Mortgage approval could be easier than you think

Mortgage approval could be easier than you think

Kenneth R. Harney on Jul 28, 2017

WASHINGTON – So what does it take to get approved for a mortgage to buy a house this summer, whether you’re a first-timer, planning to move up or downsize? Maybe not all that you think.

For most people, the key requirement is that you’ve got the right package of stuff – acceptable credit score, down payment, financial reserves, debt-to-income ratio – to get an acceptable grade from the automated underwriting systems or “black boxes” installed at the dominant investors in the market, Fannie Mae and Freddie Mac.

Though the intricate webs of algorithms and big data spun inside Fannie’s and Freddie’s black boxes are kept under tight security, we do get monthly read-outs on some of the characteristics of loans they’re approving.

For example, in June the average FICO credit score for home purchase loans at Fannie and Freddie was 754. That’s a big reach for millions of would-be buyers. It’s well above the national average FICO score of 700 and considerably higher than what was typical during much of the previous two decades. (FICO scores range from 300 to 850, with higher scores indicating lower risk of default.)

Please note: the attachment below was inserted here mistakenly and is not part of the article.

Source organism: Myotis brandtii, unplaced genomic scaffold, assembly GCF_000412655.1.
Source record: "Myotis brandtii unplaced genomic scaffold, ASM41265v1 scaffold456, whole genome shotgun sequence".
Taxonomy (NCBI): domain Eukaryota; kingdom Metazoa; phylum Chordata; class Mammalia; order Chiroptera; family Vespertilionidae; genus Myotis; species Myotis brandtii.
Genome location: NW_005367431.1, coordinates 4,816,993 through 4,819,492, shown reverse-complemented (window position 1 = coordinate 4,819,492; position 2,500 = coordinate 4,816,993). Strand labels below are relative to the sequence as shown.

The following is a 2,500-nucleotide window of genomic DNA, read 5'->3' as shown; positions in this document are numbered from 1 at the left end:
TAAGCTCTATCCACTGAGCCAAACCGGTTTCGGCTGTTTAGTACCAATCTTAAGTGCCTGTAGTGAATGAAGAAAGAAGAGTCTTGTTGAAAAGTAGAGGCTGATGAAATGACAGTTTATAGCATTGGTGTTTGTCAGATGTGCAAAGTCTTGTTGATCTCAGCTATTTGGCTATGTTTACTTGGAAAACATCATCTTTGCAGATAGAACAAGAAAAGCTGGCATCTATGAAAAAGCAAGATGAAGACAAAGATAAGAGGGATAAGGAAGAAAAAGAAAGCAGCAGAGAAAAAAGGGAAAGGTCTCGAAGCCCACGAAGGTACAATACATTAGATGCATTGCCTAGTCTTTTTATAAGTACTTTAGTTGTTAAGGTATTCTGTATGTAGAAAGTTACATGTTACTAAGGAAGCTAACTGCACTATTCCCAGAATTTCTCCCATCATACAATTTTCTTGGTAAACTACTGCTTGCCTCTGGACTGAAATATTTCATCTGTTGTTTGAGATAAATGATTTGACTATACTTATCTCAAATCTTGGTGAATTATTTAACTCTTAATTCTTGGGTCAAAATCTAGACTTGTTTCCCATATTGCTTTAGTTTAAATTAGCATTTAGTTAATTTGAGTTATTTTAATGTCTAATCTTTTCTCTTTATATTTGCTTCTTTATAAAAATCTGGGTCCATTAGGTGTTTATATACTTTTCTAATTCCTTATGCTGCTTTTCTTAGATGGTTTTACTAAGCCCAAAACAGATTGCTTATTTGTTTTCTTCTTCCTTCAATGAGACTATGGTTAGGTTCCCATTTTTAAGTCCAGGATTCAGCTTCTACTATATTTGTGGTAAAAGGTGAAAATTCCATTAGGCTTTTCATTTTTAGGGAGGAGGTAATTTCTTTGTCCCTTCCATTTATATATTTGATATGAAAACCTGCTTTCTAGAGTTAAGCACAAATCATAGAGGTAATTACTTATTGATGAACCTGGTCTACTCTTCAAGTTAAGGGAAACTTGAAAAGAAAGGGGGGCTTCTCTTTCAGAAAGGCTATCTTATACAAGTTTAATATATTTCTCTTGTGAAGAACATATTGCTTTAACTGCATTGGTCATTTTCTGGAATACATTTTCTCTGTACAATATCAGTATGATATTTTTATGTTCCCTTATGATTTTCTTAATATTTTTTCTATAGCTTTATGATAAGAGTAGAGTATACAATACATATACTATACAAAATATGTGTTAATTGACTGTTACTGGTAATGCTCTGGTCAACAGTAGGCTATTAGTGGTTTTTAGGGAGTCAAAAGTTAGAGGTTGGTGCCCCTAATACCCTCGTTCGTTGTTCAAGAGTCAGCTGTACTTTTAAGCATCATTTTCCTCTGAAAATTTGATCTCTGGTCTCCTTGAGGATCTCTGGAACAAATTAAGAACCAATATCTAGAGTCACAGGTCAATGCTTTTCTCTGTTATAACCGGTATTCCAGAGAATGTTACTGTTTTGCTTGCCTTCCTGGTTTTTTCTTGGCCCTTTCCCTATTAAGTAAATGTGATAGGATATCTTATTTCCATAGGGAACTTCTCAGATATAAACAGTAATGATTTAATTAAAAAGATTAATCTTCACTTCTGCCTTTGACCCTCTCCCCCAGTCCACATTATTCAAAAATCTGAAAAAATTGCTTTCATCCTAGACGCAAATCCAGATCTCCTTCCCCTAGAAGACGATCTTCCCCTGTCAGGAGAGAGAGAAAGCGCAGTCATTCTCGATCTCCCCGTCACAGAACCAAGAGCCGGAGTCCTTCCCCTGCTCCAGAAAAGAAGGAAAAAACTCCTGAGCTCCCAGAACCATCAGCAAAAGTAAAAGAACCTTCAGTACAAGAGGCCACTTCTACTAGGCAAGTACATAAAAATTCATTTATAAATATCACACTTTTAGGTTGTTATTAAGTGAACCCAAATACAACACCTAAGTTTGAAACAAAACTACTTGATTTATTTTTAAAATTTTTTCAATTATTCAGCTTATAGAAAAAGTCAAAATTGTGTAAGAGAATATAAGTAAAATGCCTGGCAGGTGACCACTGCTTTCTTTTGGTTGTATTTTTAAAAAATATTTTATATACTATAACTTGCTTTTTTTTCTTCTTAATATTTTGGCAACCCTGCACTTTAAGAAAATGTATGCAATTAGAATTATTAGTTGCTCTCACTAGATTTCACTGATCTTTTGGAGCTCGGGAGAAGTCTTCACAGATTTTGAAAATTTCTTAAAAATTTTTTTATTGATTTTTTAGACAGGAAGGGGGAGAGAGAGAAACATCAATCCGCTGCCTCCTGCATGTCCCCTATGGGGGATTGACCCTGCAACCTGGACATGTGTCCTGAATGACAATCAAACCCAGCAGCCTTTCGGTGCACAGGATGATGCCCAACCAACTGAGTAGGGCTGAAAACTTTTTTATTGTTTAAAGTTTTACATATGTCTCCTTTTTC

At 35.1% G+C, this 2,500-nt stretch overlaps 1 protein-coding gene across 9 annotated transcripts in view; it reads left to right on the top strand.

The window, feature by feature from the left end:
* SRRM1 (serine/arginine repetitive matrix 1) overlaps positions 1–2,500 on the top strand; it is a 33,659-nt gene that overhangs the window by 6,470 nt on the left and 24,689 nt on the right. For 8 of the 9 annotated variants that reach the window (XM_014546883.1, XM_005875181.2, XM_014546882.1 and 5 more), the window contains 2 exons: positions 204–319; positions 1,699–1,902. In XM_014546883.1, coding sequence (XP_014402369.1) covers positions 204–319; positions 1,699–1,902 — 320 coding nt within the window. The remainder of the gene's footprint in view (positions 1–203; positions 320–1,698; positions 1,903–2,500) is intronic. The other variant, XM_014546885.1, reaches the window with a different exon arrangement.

But that’s not the whole picture. According to data newly compiled by Ellie Mae, a mortgage origination software and analytics firm that tracks loan characteristics, substantial percentages of applications are receiving approvals from Fannie and Freddie with lower FICO scores than you might imagine. Nearly 13 percent of their approved loans in June had scores between 650 and 699. Scores like these are typical of consumers who have moderate dings in their national credit bureau files or are recovering from credit woes suffered during the Great recession but are now bouncing back. Another 4.3 percent of loans approved had even lower FICOs, ranging from the low 500′s to 649.

Mortgages backed by the Federal Housing Administration (FHA) closed in June spanned an even broader range of scores. FHA’s average score for home purchase loans was 683, but more than one out of four (26 percent) of its borrowers had scores from 550 to 649. Just under 2 percent had scores FHA considers the rock bottom it will allow – 500 to 549 – indicating serious derogatory items in applicants’ credit files, possibly even previous mortgage defaults or foreclosures. Note that FHA uses its own proprietary underwriting system, known as TOTAL, which often yields more generous decisions on approvals than Fannie’s or Freddie’s.